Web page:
Our first ever spring break vacation.
We are going to Disney World for the first time in any of our five lives, thanks to my snowbird mom, who seeks annual asylum in Florida from the last, wholly superfluous months of Newfoundland winter, and wants us to join her this year over spring break.
Leaving Disney out of it for a moment (but just for a moment–don’t go away, Disney), I am thrilled that we are going anywhere for spring break, something we have also never done before, not once in any of the eight years we’ve had kids in school.
Don’t get me wrong–it’s not as if we never get to go anywhere exciting. My kids don’t have many classmates who go to Canada for a month at a time every three years. I don’t know any other families who’ve gone dog sledding. I appreciate how lucky we are to be whisked to New York for a weekend of glamor. And hardly a year goes by that I don’t have the incredible good fortune to attend a conference in some fantastic destination or another. Those perks come at the cost of not having jobs with paychecks and other benefits, but I count our blessings often.
But Disney World! Theme parks! Spring Break!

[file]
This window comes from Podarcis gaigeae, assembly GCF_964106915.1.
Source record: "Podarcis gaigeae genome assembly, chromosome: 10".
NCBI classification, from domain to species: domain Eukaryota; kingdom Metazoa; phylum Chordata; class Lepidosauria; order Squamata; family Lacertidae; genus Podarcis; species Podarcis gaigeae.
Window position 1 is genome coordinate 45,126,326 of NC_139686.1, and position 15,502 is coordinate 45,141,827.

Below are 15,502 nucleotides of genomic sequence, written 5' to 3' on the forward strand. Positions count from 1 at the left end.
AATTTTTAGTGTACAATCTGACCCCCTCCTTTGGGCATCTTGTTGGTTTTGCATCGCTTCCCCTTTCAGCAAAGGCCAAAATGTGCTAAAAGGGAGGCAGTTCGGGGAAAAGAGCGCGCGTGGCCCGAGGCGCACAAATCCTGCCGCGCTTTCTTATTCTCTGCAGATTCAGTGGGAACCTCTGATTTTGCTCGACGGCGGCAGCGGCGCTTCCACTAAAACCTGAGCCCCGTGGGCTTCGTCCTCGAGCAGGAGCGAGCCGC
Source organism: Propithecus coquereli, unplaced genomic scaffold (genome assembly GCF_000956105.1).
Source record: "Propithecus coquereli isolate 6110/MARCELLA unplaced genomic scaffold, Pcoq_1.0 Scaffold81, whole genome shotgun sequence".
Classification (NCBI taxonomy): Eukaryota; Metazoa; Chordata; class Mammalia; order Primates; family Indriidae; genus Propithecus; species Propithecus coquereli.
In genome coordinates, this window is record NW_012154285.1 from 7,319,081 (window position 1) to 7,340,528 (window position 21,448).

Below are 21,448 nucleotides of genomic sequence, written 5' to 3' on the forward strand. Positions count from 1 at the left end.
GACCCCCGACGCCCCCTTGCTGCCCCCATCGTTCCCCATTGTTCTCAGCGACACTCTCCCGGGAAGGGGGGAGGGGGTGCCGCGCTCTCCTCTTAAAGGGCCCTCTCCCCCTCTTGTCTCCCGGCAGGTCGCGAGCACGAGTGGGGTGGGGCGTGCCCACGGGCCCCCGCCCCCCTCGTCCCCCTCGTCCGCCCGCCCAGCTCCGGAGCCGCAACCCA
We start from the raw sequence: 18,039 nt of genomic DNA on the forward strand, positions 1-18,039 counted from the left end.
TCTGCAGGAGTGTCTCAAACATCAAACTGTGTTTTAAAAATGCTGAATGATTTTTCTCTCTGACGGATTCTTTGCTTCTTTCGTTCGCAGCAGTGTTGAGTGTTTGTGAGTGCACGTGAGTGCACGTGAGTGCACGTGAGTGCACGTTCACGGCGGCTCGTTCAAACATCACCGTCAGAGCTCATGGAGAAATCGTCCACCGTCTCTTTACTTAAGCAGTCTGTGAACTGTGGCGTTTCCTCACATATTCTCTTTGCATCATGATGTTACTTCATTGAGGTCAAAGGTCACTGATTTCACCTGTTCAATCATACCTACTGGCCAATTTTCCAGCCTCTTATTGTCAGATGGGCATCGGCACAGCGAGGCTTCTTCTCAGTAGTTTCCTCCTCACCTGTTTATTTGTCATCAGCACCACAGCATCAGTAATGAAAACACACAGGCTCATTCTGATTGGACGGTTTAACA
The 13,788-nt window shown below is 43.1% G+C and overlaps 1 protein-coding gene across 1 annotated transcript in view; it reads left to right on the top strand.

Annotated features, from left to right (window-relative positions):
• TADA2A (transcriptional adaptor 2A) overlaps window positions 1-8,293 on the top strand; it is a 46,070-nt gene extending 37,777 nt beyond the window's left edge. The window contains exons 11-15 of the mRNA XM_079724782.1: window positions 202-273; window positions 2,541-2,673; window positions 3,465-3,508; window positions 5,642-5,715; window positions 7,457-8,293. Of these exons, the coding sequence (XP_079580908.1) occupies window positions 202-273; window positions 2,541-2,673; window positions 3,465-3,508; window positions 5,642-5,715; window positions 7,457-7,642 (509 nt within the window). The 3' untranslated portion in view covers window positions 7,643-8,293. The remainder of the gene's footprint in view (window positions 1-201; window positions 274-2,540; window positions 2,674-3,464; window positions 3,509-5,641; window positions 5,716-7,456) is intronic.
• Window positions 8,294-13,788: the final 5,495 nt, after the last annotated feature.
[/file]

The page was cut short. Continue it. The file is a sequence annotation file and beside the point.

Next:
“IT’S ALMOST LIKE WE’RE REGULAR PEOPLE.” I say to Patrick, agog.
We don’t actually know. We’re just guessing. We think regular people weed their lawns, remember to roll the trash bin back and forth on the correct days, understand the magic of compound interest, change the sheets weekly, save for college and retirement, and go to Disney World on Spring Break.
Middle class convention is my most exotic fetish. A trip to Sam’s Club is my Burning Man. I am not being even a little ironic when I tell you, I am geeking out.
Would you believe I have never been on (or even actually seen) a roller coaster? Is it as much fun as a dog sled? Will I be sick? The Ferris Wheel is as daring as I ever get at the State Fair. I can’t even look at the Tilt-a-Whirl without gagging.
We won’t get to see all the parks this time, because they cost a hundred billion dollars a day, and we don’t even begin to understand the magic of compound interest. But the Magic Kingdom and Animal Kingdom are on the itinerary (the Littlest Who says he has to see the Tree of Life), as are the two Universal parks. If we have any extra time and money, we might get to one of the Disney water parks. I would love to send the teen to Typhoon Lagoon surf school. And I know my twelve-year-old will love the Wizarding World of Harry Potter at Universal. Have you been to any of those attractions? What are your must-do/see’s?
I am all ears.